Registration Dossier

Administrative data

Endpoint:
melting point/freezing point
Type of information:
experimental study
Adequacy of study:
key study
Study period:
15 May - 14 Jun 2007
Reliability:
1 (reliable without restriction)
Rationale for reliability incl. deficiencies:
other: GLP - Guideline study

Data source

Reference
Reference Type:
study report
Title:
Unnamed
Year:
2007
Report Date:
2007

Materials and methods

Test guidelineopen allclose all
Qualifier:
according to
Guideline:
OECD Guideline 102 (Melting point / Melting Range)
Qualifier:
according to
Guideline:
EU Method A.1 (Melting / Freezing Temperature)
GLP compliance:
yes (incl. certificate)
Remarks:
Food and Consumer Product Safety Authority, Den Haag, The Netherlands
Type of method:
thermal analysis
Remarks:
differential scanning calorimetry

Test material

Reference
Name:
Unnamed
Type:
Constituent
Test material form:
solid: particulate/powder
Remarks:
migrated information: powder
Details on test material:
- Name of test material (as cited in study report): PM-5927
- Physical state:off-white powder
- Lot/batch No.:07-02
- Expiration date of the lot/batch:05.02.2008
- Storage condition of test material: at room temperature protected from light

Results and discussion

Melting / freezing point
Melting / freezing pt.:
144 °C
Atm. press.:
ca. 1 013 hPa
Decomposition:
yes
Remarks on result:
other: decomposition temperature not reported

Any other information on results incl. tables

The melting temperature is defined as the temperature at which the phase transition from solid to liquid state takes place at normal atmospheric pressure. This temperature ideally corresponds to the solidification or freezing temperature.

The melting temperature or boiling temperature (if any) of a pure substance is evaluated from a DSC-curve as the extrapolated onset temperature of the endothermic melting or evaporation peak, i.e. as the cross point of the extrapolated base line and the linear part of the rising section of the melting or evaporation peak.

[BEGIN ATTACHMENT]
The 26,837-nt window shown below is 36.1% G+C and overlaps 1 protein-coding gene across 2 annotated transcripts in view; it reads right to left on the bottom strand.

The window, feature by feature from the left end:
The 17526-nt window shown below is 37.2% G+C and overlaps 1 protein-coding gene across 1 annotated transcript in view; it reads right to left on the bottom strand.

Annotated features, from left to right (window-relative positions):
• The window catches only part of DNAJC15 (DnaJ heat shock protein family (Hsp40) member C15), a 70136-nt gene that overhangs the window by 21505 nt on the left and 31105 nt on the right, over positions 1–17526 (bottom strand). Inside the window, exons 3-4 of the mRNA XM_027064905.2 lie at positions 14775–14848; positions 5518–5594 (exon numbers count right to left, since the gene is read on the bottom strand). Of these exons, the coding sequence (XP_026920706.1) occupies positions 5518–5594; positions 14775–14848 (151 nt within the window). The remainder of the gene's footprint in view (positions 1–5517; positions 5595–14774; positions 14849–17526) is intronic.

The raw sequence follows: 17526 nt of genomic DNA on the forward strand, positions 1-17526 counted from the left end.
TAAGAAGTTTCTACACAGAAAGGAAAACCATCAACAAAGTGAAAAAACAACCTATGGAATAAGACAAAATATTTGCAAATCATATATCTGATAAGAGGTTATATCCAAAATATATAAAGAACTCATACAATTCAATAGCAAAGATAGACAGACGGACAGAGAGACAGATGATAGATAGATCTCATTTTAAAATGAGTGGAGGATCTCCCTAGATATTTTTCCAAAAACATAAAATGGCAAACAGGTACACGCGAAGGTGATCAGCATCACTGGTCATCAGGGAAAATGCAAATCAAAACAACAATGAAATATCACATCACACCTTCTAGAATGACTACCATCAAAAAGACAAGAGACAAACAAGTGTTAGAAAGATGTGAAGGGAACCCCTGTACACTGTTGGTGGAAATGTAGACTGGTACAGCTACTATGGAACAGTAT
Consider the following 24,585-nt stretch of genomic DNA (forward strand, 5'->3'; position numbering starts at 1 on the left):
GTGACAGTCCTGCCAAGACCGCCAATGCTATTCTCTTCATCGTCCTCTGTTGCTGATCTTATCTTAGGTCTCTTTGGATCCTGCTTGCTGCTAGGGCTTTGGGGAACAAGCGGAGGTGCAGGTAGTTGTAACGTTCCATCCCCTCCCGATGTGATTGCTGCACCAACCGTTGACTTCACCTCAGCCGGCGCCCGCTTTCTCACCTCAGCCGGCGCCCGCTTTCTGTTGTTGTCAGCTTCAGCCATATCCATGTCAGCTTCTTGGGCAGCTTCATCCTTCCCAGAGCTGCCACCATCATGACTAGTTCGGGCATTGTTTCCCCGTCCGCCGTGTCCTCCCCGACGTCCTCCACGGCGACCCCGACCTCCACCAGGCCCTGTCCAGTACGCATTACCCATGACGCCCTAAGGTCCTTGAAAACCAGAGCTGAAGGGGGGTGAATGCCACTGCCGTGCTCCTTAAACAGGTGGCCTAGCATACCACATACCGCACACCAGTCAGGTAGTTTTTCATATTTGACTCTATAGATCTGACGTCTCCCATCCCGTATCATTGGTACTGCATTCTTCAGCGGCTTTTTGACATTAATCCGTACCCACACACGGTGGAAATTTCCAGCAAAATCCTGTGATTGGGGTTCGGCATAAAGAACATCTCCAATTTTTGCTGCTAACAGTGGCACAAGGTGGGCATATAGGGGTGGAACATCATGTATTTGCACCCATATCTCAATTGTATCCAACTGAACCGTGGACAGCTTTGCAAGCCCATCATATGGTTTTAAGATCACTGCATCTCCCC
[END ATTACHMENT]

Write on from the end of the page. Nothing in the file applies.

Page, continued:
Melting, boiling and/or other relevant decomposition temperatures are given in degrees Celsius (°C) and Kelvin (K). Temperature in Kelvin = Temperature in °C + 273.15.

Preliminary test

TGA-curve shows that was recorded during the preliminary test. From approximately 140 °C until 225 °C, a small weight change was observed which was probably caused by evaporation of a small fraction (approximately 2%) of the test substance. From approximately 225 °C upwards the weight of the sample decreased significantly. At 338 °C, the sample weight had decreased by 25%. After the experiment, a black coloured (original colour: off-white), swollen, brittle residue remained in the sample container. The change of the colour indicates reaction and/or decomposition of the test substance.

Main study

The DSC-curve shows that was recorded during the first experiment (25 °C – 338 °C). An endothermic peak was observed between 125 °C and 175 °C. This effect was probably caused by melting of the test substance. The extrapolated onset temperature of this peak was 144 °C. Several endothermic and exothermic effects were observed at temperatures > 215 °C, which were probably due to reaction and/or decomposition of the test substance. After the experiment, a dark red coloured molten residue remained in the sample container (original colour: off-white). The change of colour indicated that the test substance had reacted and/or decomposed.

DSC-curves that were recorded during the second experiment (25 °C – 200 °C; cooling not reported in detail). The extrapolated onset temperature of the endothermic peak obtained with the first heating was 143 °C. During the second heating, the endothermic peak was shifted significantly to lower temperatures. After the experiment, a yellow molten residue remained in the sample container (original colour: off-white). The change of colour and the shift of the endothermic peak indicated that the test substance possibly had reacted and/or decomposed during melting.

The DSC-curves that were recorded during the third experiment (25 °C – 165 °C; cooling not reported in detail). Essentially the same results as during the second experiment were obtained. To demonstrate that the endothermic peak was due to melting of the test substance the fourth experiment (25 °C – 180 °C) was performed with a rate of 5 °C/minute. The endothermic peak was observed between 110 °C and 175°C. The extrapolated onset temperature of this peak was 142 °C. After the experiment, a yellow molten residue remained in the sample container (original colour: off-white). Since a similar temperature was observed at which the endothermic effect occurred it can be concluded that the observed effect was due to melting of the test substance.

The melting temperature of the test substance was determined using the extrapolated onset temperatures obtained with experiments 1 - 3 since all experiments were performed using a heating rate of 20 °C/minute. The mean melting temperature of the test substance is 144 °C.

Reaction and/or decomposition of the test substance was observed during melting. Boiling of test substance was not observed below the temperature at which reaction and/or decomposition started Therefore, the test substance has no boiling temperature.

Applicant's summary and conclusion